This second article is from Grantland on the state of food TV. For Part 1 click here.
It was no longer enough to...instruct. The new goal was to entertain.Another example of this way of mixing instructing/entertaining that has proven successful is Jim Cramer on CNBC. I think it says more about the way people consume media than about food TV itself.
And so the TV part of the equation began to outweigh the food. Legit cooks...went out the door.While this is true, the Food Network did spin off the Cooking Channel. There may be no more new episodes of "Good Eats", but you can find reruns, along with new shows that still actually teach cooking, on the Cooking Channel. While I might agree with the conclusion, I don't think it's fair to focus exclusively on the one Food Network channel.
Bourdain was...a thoroughly undistinguished line cook liferI'm pretty sure this is just plain wrong. I did read Kitchen Confidential, and I remember he was already executive chef when he wrote it. This just sounds like what someone who watches too much Top Chef would say. They think all real chefs are these endlessly creative artist types. Every real restaurant kitchen has line cooks, and actually running a successful kitchen is a legitimate big deal, especially for a place that did as many covers as Les Halles.
Look, it's perfectly fine for Bourdain to cash inYes it is, although my belief is that this happened well before The Taste. The last couple of seasons of No Reservations and The Layover show focused way more on already-known critical darlings than the earlier seasons.
Slumming alongside Bourdain as judges/mentors are Ludo Lefebvre, an actually gifted French chef....I actually did not like Ludo when he first appeared on Top Chef Masters. I thought he was playing a character. But I think he's rediscovered his passion for food and has won me over, especially with his appearance on the Burgundy episode of No Reservations. I do watch The Taste (it's an easy show to have on in the background), and he's the only guy on there whose taste I trust even a bit. I think Bourdain's taste buds have been killed off by the all the alcohol he's drank over the years.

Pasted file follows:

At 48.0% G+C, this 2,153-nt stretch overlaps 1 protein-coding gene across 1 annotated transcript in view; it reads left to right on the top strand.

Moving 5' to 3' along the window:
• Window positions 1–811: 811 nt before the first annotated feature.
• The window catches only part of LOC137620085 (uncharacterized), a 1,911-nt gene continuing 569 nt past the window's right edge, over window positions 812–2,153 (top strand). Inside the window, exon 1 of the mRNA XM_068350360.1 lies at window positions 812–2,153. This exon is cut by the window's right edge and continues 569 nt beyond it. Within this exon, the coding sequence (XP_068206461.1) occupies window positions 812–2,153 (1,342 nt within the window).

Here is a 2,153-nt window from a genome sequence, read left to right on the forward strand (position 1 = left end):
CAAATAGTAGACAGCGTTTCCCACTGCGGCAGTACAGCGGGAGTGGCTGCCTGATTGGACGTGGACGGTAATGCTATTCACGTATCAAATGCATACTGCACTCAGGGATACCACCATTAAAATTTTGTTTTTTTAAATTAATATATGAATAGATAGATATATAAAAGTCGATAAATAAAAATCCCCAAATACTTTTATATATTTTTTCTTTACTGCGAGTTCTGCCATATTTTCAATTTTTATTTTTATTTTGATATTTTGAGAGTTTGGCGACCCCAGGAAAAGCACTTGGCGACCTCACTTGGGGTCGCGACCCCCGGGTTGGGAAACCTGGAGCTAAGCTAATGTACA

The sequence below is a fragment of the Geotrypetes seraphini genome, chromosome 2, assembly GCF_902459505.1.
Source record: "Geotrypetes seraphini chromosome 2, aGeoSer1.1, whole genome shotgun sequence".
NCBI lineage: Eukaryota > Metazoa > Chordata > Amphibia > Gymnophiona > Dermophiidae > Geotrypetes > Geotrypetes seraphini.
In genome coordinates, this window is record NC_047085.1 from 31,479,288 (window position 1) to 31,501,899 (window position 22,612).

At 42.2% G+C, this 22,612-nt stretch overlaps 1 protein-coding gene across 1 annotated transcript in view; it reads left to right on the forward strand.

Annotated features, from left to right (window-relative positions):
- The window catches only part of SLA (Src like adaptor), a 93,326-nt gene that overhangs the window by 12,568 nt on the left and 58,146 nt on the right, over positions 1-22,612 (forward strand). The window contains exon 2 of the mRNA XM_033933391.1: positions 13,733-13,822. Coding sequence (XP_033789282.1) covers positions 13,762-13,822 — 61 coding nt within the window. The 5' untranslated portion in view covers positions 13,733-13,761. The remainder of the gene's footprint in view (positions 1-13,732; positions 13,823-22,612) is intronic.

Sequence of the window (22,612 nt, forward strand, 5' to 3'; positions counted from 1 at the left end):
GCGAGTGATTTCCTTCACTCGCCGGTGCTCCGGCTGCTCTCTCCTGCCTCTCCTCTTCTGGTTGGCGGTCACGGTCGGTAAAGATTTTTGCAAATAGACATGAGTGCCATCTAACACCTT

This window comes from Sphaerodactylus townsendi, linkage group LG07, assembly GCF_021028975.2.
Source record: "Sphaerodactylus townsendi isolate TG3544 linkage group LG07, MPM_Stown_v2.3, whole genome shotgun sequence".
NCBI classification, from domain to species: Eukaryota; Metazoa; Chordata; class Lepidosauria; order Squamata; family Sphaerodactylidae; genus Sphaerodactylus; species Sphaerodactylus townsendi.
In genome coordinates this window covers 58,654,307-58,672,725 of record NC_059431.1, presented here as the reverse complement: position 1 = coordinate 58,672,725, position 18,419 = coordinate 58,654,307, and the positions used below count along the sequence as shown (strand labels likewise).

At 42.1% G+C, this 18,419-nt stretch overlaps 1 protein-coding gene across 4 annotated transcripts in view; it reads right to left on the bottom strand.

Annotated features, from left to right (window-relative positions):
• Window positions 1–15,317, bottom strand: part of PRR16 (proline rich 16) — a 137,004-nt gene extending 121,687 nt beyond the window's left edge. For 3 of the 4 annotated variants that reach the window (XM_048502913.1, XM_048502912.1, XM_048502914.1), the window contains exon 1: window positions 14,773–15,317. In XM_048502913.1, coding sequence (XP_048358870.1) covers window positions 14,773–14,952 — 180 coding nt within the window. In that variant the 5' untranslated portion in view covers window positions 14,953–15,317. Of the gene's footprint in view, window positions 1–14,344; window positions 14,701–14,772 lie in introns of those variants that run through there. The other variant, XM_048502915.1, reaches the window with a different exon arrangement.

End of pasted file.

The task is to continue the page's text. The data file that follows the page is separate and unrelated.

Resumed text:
Bourdain's Rolodex is put to good use, too, as a dazzling assortment of legitimate geniuses, from Gabrielle Hamilton to David Kinch....Those are some nice names, but did you know that "Master Chef", the Fox show about HOME COOKS, once featured Guy Savoy, Alain Ducasse, and Daniel Boulud as judges? That's a combined 33 Michelin stars. (Recent review of Boulud's restaurant Daniel here)
The main takeaway here is that amateurism just isn't all that interesting.That to me was the best part of the article and my main takeaway as well. Unfortunately, he then loses me when he heaps praise onto Chopped and Top Chef. While the contestants on Top Chef do tend to be stronger as a whole than other shows, let's not get too carried away. There's a reason that every fcking season someone gets reprimanded for not seasoning their food. As for Chopped, I'm just not a fan of the whole food challenge thing. It goes back to this focus on chefs as artists, and forgets about chefs running a restaurant and feeding people. Even though Fox focuses too much on the whole cursing Gordon Ramsay schtick, both Hell's Kitchen and Kitchen Nightmares do illustrate what it's like to run a kitchen professionally. The BBC versions of these programs, where the Ramsay character is dialed down a bunch, are very watchable.
Again, I think this article speaks more to how people (Americans in general) consume TV media than specifically to the state of food TV.